Supersonic Air Travel: Boom XB-1 Demonstrator Flies For The First Time

Supersonic Air Travel: Boom XB-1 Demonstrator Flies For The First Time
Xb-1 in flight over the Mojave Desert. (Photo: Boom Supersonic)

Aviation startup Boom Supersonic achieved a significant milestone in its mission to revive commercial supersonic travel, as its prototype aircraft, the XB-1, completed its inaugural flight.

The XB-1, also referred to as the “Baby Boom,” constitutes a one-third-scale technology demonstrator of the larger 55-seat supersonic airliner design known as Overture.

The XB-1 took off Thursday at 7:28AM PT, and reached a maximum altitude of 7,120 feet, and a top speed of 246 knots (283 mph). It landed 12 minutes later at 7:40 AM.

The short, subsonic flight over the Mojave Desert came years later than expected, but it shows that Boom is at least still making progress.

A video was released by Boom, showing XB-1 during takeoff as well as flying above the desert landscape. That same airspace over “Test Flight Valley” has hosted many historic first flights in the past — including Bell’s X-1, the North American X-15, and the Lockheed SR-71 Blackbird.

The aircraft was flown by Chief Test Pilot Bill “Doc” Shoemaker, while Test Pilot Tristan “Geppetto” Brandenburg flew the T-38 chase aircraft which monitored XB-1 in the air, observing how the aircraft was handling and verifying its flight data and airworthiness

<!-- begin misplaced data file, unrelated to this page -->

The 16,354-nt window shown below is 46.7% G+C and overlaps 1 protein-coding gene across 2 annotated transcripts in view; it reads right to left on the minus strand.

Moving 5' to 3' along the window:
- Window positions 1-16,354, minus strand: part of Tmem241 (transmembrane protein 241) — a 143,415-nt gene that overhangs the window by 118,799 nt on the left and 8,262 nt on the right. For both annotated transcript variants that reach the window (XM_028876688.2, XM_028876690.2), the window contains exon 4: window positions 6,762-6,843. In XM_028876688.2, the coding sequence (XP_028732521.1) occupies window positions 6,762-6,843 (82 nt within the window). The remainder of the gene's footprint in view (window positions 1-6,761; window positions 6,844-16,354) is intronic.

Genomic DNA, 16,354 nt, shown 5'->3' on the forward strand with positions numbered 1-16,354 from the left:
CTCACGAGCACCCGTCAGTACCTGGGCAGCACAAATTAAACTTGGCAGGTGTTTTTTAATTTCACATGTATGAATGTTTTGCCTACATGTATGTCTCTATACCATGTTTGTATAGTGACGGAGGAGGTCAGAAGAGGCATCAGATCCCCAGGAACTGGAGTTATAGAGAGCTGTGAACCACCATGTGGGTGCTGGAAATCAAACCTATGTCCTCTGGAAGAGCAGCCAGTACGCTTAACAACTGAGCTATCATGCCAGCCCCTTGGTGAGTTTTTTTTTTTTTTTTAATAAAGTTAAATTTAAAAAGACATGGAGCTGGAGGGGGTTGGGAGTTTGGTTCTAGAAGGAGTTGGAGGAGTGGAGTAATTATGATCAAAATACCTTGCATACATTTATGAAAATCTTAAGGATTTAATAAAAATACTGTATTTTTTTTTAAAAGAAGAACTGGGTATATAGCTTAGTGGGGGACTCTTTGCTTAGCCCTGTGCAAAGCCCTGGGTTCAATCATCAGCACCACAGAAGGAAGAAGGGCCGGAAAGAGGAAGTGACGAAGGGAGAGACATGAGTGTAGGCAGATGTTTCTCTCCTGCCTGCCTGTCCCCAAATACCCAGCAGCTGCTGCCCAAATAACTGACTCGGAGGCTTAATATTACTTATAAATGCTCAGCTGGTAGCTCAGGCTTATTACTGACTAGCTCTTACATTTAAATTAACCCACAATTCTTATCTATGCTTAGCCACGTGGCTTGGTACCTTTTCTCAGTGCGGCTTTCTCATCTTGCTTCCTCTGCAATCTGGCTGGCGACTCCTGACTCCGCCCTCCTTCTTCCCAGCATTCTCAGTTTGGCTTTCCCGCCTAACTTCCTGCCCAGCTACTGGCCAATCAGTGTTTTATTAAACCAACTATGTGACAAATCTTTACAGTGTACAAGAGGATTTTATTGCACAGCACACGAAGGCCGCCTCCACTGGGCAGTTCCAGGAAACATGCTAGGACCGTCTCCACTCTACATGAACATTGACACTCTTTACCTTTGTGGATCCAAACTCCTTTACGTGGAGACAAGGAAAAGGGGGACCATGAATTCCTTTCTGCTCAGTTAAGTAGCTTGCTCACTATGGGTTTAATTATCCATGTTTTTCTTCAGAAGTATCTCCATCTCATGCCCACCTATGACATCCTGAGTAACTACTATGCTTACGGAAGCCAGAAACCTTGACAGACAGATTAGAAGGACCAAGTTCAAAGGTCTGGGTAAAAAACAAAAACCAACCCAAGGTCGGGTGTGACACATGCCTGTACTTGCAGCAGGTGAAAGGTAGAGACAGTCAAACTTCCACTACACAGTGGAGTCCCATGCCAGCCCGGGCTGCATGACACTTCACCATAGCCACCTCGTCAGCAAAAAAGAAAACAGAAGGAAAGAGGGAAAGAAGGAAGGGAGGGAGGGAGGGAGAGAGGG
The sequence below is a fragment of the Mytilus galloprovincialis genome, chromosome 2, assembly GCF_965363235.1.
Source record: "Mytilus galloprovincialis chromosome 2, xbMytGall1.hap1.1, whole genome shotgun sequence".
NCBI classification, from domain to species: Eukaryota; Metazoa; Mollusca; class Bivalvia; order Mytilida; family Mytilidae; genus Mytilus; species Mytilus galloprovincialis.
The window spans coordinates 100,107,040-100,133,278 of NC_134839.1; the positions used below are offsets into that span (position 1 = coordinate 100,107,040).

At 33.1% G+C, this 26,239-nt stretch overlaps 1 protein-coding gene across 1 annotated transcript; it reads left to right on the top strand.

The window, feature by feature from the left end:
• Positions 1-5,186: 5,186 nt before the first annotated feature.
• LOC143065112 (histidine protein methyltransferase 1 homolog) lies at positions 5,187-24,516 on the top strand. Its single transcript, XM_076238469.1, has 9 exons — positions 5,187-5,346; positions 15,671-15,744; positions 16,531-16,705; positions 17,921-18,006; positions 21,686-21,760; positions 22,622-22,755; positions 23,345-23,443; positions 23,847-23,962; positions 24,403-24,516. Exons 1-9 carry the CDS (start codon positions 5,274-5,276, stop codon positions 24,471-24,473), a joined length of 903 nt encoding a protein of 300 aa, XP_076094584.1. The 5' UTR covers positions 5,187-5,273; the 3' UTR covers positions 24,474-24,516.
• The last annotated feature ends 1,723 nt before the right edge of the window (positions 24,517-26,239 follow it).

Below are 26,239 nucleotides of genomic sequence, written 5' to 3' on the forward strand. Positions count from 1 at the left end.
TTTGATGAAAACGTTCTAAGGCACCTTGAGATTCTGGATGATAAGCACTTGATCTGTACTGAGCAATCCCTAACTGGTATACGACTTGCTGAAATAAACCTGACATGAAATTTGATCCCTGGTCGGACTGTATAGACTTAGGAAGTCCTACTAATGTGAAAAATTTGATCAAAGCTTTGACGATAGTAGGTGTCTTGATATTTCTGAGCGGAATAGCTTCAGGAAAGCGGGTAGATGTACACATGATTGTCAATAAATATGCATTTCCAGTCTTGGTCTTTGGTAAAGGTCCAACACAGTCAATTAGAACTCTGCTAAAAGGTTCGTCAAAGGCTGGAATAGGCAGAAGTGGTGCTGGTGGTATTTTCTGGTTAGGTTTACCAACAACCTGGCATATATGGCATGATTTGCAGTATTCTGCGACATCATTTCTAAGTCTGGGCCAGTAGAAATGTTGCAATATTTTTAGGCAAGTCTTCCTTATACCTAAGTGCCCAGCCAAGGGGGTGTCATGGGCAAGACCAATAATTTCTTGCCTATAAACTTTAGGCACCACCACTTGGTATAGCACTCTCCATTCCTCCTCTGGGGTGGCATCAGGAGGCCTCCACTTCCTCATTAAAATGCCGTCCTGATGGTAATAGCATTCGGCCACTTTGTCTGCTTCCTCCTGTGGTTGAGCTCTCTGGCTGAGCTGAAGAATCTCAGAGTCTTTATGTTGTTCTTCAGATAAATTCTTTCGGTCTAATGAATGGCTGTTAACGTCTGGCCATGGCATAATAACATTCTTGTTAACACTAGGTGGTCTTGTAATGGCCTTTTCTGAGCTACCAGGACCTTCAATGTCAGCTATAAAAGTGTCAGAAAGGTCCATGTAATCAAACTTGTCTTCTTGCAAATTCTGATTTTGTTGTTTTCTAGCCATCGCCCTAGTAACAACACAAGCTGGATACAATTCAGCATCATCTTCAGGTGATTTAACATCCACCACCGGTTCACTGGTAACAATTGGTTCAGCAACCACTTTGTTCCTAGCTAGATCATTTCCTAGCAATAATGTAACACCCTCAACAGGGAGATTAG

Boom’s overall mission is to launch Overture, the first supersonic commercial aircraft since the Concorde ended operations 20 years ago.

The company has secured contracts with major airlines like American and United, as well as manufacturing and development partnerships with Florida Turbine Technologies and GE Additive.

Boom’s demonstrator aircraft, originally scheduled to fly in 2017, relies on a trio of 1950s-era J85 turbojet engines, the sorts used to power vintage aircraft like the Northrop T-38 trainer or F-5 fighter. 

Overture, Boom’s full-size supersonic commercial airliner, will use four of the company’s own engines, which are still under development and will be called Symphony. 

Overture will be long 201 ft (about 61 m), all-composite, propelled by four engines, with a max range of 4,250 nm. The engine, also being developed by Boom, is called Symphony and is a turbofan capable of providing 35,000 lb of thrust, produced also with the help of additive manufacturing.

Check Also

Russia Paints Fake Fighter Jets To Confuse Ukrainian Strikes

Russia Paints Fake Fighter Jets To Confuse Ukrainian Strikes

Credits: Planet Labs PBC Introduction: Recent satellite images have exposed Russia’s latest deceptive strategy in …

Leave a Reply

Your email address will not be published. Required fields are marked *